An interesting new development in responding to climate change is UNESCO’s Declaration on Ethical Principles in Relation to Climate Change. Educational approaches to climate change ethics formed the focus of a panel discussion convened by UNESCO at the recently held 6th International Conference on Ethics Education in Stellenbosch, South Africa.
Here, on the afternoon of 4th December, Professor Lotz-Sisitka from Rhodes University joined philosophers Professor Johan Hattingh from the University of Stellenbosch and Dr John Mweshi from the University of Zambia in deliberating the importance of education for enabling a stronger focus on climate change ethics in society. Professor Hattingh served as international chair of the committee that developed the declaration.
The panel was chaired by Phillip Muller-Wirth from UNESCO’s Regional Office for Southern Africa. He explained the significance of the Declaration, noting that it had been formally ratified by UNESCO member states in November 2017. He emphasized the importance of this, as it means that governments around the world have agreed to give attention to climate change ethics in their policies and practices.
The Declaration calls upon states and pertinent actors to promote the following six principles in responding to climate change:
- Prevention of harm
- A precautionary approach
- Equity and justice
- Sustainable development
- Scientific knowledge and integrity in decision-making
The panel agreed that the Declaration could serve as an important tool for education, awareness-raising and advocacy to support values-based responses to climate change. Professor Hattingh mentioned the possibilities associated with a Declaration focusing on principles, as this allowed for flexible responses at different levels. Dr Mweshi noted the importance of expanding our attention to see climate change not only as a science and policy issue, but also an ethical concern. Participants added their voices to the panel, and suggested that the Declaration could be used to mobilise transformations across higher education settings, as well as other educational institutions and policies.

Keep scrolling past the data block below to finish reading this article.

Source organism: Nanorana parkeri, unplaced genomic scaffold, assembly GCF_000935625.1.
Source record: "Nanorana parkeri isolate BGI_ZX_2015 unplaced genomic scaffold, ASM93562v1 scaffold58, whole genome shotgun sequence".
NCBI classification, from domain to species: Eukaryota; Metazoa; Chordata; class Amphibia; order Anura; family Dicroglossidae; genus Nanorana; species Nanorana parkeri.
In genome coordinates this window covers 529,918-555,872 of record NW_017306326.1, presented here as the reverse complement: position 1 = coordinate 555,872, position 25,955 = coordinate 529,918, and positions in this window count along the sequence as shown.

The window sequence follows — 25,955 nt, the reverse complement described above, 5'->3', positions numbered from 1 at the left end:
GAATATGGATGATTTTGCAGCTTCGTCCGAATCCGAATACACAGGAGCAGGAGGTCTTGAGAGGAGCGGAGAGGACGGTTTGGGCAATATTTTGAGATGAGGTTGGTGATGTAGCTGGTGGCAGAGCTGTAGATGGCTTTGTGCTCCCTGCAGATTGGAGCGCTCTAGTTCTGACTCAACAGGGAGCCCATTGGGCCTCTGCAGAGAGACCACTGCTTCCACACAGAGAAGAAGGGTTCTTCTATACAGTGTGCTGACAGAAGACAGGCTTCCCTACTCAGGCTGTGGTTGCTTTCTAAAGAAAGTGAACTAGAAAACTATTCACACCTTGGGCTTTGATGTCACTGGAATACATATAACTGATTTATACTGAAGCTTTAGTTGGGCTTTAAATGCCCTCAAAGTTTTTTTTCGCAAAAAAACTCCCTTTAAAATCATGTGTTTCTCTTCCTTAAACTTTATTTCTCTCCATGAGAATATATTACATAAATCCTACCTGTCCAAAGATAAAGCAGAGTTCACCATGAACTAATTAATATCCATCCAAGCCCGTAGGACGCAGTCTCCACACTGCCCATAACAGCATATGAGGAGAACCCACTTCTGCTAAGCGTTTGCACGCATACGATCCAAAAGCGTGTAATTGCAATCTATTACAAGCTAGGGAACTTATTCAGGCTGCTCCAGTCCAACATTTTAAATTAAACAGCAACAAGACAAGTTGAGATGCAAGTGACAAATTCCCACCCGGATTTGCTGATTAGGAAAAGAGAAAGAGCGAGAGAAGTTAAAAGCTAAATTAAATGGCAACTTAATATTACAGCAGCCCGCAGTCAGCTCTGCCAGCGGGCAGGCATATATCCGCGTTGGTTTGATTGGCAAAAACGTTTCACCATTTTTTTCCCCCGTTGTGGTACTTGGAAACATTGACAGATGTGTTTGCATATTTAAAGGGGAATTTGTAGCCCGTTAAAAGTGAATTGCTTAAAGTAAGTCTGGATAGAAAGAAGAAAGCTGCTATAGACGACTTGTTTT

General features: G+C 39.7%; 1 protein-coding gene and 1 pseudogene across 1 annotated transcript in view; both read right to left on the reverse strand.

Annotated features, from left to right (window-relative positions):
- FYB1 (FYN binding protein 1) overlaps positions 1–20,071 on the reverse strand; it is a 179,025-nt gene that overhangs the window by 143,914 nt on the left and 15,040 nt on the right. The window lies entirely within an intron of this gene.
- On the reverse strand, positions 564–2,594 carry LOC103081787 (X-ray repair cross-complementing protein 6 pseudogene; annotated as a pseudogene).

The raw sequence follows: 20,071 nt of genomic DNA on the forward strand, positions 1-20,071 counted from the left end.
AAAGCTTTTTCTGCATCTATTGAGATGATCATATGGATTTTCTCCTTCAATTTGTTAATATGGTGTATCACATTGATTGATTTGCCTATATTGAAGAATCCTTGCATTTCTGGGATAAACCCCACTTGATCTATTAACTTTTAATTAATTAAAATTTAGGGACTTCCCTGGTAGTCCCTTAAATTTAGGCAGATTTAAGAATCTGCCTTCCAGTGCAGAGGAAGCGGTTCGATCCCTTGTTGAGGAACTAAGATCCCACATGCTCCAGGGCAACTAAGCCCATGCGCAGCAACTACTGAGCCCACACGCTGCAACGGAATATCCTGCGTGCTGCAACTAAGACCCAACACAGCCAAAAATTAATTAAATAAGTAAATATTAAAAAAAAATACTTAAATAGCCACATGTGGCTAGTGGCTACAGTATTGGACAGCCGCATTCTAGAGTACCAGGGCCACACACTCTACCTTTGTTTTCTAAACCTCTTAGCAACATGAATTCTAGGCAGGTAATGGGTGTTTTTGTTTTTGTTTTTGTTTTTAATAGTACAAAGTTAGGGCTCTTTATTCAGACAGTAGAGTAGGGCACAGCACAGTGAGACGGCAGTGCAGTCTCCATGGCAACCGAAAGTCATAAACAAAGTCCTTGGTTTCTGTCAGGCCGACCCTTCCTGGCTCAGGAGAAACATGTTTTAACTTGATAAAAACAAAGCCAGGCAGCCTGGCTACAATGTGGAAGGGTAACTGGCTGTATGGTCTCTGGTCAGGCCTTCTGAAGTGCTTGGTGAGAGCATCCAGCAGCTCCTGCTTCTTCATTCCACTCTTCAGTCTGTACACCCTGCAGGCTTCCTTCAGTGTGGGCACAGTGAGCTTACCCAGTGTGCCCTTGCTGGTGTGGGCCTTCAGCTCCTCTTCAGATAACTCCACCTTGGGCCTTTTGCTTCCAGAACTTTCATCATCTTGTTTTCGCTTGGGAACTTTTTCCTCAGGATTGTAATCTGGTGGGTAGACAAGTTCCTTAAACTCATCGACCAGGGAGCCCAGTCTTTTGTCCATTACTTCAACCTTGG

“The Declaration is beautifully crafted; simple and clear. It holds a lot that can assist teachers and educational policy makers to review existing educational policy and practices”, said Lotz-Sisitka. “It can also be used by youth and communities as a means of reflection and generating situated action-responses to climate change”.
This Declaration comes at a time when the world’s attention is focused anew on the radical implications of climate change. The IPCC recently released a new report on the state of climate change, in which it is mentioned that the world could see catastrophic impacts of climate change sooner than anticipated if radical shifts in mitigation and adaptation are not made in all societies across the world.
Ethical practices guided by the Declarations principles could go a long way to strengthening climate change responses in meaningful ways.
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